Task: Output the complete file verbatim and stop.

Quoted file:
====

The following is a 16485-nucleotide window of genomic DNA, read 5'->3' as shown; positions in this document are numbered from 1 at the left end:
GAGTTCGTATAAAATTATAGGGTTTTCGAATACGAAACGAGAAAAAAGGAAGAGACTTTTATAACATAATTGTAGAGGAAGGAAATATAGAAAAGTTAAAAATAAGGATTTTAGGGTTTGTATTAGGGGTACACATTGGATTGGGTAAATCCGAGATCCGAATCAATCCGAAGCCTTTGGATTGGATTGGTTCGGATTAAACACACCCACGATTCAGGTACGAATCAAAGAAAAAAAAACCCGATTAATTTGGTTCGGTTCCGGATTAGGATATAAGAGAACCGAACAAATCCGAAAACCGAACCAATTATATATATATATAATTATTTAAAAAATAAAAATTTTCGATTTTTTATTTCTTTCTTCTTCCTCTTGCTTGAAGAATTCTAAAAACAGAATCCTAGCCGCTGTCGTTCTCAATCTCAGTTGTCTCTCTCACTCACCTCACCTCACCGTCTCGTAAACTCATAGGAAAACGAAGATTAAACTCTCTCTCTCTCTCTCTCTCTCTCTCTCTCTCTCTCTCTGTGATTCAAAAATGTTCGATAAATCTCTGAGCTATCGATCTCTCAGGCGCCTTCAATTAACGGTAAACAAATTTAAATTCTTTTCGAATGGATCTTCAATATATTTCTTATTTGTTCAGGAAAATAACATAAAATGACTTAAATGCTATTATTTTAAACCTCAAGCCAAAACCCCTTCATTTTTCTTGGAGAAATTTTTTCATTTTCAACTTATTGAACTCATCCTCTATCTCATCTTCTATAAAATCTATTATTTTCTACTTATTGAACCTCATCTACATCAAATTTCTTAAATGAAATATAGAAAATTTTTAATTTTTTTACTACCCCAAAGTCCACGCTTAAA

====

The following is a 16485-nucleotide window of genomic DNA, read 5'->3' as shown; positions in this document are numbered from 1 at the left end:
GAGTTCGTATAAAATTATAGGGTTTTCGAATACGAAACGAGAAAAAAGGAAGAGACTTTTATAACATAATTGTAGAGGAAGGAAATATAGAAAAGTTAAAAATAAGGATTTTAGGGTTTGTATTAGGGGTACACATTGGATTGGGTAAATCCGAGATCCGAATCAATCCGAAGCCTTTGGATTGGATTGGTTCGGATTAAACACACCCACGATTCAGGTACGAATCAAAGAAAAAAAAACCCGATTAATTTGGTTCGGTTCCGGATTAGGATATAAGAGAACCGAACAAATCCGAAAACCGAACCAATTATATATATATATAATTATTTAAAAAATAAAAATTTTCGATTTTTTATTTCTTTCTTCTTCCTCTTGCTTGAAGAATTCTAAAAACAGAATCCTAGCCGCTGTCGTTCTCAATCTCAGTTGTCTCTCTCACTCACCTCACCTCACCGTCTCGTAAACTCATAGGAAAACGAAGATTAAACTCTCTCTCTCTCTCTCTCTCTCTCTCTCTCTCTCTCTCTGTGATTCAAAAATGTTCGATAAATCTCTGAGCTATCGATCTCTCAGGCGCCTTCAATTAACGGTAAACAAATTTAAATTCTTTTCGAATGGATCTTCAATATATTTCTTATTTGTTCAGGAAAATAACATAAAATGACTTAAATGCTATTATTTTAAACCTCAAGCCAAAACCCCTTCATTTTTCTTGGAGAAATTTTTTCATTTTCAACTTATTGAACTCATCCTCTATCTCATCTTCTATAAAATCTATTATTTTCTACTTATTGAACCTCATCTACATCAAATTTCTTAAATGAAATATAGAAAATTTTTAATTTTTTTACTACCCCAAAGTCCACGCTTAAA